Conference helps optimize higher ed marcomm expertise
By Sharon Aschaiek | April 3, 2019
Higher education institutions have to work harder than ever to differentiate themselves and stay competitive.
Fierce competition, tightening operational budgets, rising tuition fees, declining enrolment and completion rates, inadequate government funding and even the rise of anti-intellectualism in some corners can all create challenges for how effectively universities and colleges can attract and retain students, not to mention faculty members, industry partners and funding.
PSE marcomm skill building
Professional communicators, marketers, recruiters and others in advancement roles play a big part in helping their schools succeed. One way to bolster these expertise and contribute more to your school is by attending the 3rd Annual Marketing & Communications for Post-Secondary Conference. Taking place April 29 to May 1, 2019 in Toronto, Canada, the conference covers the latest trends, strategies and tactics when it comes to effective communications in the higher ed space.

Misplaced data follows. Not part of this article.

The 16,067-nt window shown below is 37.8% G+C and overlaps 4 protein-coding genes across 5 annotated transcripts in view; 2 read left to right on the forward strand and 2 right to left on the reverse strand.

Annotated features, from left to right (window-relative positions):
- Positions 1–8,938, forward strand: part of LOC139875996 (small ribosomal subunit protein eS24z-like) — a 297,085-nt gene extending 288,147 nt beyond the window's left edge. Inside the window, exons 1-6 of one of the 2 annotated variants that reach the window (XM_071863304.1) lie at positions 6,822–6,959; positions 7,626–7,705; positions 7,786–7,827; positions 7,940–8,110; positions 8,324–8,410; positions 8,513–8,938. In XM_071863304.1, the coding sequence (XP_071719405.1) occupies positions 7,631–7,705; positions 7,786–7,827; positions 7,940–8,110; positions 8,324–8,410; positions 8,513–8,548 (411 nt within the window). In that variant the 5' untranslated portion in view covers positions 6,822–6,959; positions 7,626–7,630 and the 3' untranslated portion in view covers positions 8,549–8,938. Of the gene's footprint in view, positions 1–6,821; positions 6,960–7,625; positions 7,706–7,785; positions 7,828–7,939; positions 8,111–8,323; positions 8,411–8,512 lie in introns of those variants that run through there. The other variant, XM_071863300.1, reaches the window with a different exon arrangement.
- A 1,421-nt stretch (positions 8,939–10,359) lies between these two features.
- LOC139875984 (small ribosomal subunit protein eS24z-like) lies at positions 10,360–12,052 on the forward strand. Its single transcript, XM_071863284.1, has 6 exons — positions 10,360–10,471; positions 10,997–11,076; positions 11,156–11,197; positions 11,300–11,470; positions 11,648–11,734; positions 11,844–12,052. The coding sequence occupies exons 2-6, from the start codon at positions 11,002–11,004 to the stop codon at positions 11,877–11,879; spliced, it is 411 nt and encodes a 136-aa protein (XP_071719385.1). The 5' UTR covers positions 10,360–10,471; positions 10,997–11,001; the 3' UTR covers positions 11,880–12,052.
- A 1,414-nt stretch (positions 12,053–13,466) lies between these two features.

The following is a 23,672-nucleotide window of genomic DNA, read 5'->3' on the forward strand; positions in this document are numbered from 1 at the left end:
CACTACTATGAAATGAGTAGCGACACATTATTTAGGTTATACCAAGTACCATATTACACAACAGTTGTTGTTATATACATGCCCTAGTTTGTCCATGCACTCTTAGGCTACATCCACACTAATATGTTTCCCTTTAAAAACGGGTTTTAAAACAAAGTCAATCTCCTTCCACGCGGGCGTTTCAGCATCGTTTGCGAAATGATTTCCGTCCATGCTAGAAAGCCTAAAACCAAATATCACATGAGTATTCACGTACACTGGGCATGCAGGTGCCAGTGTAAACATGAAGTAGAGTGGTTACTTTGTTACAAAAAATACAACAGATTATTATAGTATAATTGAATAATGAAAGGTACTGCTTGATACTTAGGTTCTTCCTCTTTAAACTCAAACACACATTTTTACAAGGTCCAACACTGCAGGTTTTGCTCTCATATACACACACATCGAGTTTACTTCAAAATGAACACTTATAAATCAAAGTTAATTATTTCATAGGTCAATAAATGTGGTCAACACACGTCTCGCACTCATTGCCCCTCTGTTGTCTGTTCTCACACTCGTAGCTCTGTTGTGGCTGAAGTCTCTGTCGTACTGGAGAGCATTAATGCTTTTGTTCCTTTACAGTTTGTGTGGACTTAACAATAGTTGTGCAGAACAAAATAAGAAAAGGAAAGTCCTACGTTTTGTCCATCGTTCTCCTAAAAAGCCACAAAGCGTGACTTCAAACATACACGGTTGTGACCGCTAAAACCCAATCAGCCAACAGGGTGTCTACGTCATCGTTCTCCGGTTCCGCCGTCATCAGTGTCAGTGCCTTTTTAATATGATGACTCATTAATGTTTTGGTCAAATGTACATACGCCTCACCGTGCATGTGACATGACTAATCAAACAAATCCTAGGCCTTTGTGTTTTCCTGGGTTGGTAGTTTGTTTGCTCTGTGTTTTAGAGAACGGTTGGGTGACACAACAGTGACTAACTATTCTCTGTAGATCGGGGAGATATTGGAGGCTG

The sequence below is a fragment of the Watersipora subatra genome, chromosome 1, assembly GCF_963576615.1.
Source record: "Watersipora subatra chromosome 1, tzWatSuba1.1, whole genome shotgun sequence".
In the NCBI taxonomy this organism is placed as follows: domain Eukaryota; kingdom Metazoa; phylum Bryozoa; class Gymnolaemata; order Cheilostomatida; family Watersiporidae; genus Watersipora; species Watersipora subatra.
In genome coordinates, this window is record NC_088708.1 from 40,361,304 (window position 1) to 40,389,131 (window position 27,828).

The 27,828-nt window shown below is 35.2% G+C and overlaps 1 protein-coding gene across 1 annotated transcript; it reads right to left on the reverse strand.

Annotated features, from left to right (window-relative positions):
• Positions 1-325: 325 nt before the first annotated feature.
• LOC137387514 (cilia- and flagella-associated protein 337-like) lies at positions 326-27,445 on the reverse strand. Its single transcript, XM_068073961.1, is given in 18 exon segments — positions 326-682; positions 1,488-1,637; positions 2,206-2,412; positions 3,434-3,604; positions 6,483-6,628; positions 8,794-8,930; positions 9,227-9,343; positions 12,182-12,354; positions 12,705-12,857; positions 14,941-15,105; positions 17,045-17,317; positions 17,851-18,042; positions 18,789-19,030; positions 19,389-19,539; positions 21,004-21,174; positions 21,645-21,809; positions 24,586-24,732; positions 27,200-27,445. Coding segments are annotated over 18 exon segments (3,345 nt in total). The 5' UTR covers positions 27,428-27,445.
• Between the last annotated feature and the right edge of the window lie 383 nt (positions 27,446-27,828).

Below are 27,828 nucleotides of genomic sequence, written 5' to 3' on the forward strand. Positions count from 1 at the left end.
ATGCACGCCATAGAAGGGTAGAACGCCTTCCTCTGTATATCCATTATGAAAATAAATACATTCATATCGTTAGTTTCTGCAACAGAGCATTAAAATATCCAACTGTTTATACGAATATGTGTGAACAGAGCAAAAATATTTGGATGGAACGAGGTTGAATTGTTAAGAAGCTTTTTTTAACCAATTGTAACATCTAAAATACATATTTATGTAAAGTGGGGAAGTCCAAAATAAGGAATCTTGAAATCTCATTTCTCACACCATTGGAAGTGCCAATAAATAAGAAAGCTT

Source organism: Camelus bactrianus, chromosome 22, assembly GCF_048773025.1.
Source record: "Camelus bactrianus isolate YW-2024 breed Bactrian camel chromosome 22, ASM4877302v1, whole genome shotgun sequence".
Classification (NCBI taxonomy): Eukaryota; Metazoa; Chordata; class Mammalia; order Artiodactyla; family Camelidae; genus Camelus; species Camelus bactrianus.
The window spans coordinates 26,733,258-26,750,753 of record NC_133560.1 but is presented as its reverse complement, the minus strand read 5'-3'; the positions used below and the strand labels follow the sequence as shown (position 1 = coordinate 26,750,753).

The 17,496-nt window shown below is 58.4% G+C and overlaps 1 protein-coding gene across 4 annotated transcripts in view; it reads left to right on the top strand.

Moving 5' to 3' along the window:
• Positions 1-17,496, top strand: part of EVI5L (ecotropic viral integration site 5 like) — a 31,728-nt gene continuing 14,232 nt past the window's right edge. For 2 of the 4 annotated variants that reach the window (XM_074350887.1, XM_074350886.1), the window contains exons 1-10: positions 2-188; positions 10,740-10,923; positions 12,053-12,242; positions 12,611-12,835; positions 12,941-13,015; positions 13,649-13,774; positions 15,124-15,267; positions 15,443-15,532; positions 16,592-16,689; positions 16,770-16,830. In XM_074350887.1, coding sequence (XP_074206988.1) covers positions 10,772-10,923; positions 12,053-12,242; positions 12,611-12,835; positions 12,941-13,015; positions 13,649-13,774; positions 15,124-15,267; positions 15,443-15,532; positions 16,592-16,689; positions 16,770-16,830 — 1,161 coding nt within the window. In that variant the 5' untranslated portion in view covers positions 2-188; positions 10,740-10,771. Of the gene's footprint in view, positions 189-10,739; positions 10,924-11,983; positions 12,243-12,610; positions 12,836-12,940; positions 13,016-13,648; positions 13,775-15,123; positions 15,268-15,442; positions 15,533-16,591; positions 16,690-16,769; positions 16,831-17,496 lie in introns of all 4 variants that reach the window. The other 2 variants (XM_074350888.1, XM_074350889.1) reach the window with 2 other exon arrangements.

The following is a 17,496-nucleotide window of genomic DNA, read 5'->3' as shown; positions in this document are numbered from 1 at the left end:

“We have chosen a diverse range of topics to help communicators and marketers in a variety of roles and departments in post-secondary develop their knowledge and skills,” says organizer Renee Summers, owner of SummersDirect Conference & Events and former director of marketing and communications at Keyano College in Alberta, Canada. “The value of the sessions is that they address issues relevant to what our audience members are going through at their institutions.”
The conference will include presentations on topics such as:
- the fundamentals of PSE branding
- tips and tricks to using Instagram
- brand journalism in higher education
- better engaging international students
- Streamlining social media channels
Two optional post-conference workshops on day three will cover the following subjects:
- updated email communication strategy for higher ed institutions
- maximizing linkedin for PSE marketers
Last year’s conference attracted 140 people—up from 75 the previous year—from more than 100 schools across Canada. Summers says the feedback was overwhelmingly positive, and included appreciation for learning about the actual experiences and successes of other institutions.
They will learn about case studies, best practices and lessons learned at other schools, and gain insights on how to implement it at their institutions,” Summers says. “It provides a great benchmark of where you are with your own work, and it’s also a great networking opportunity.”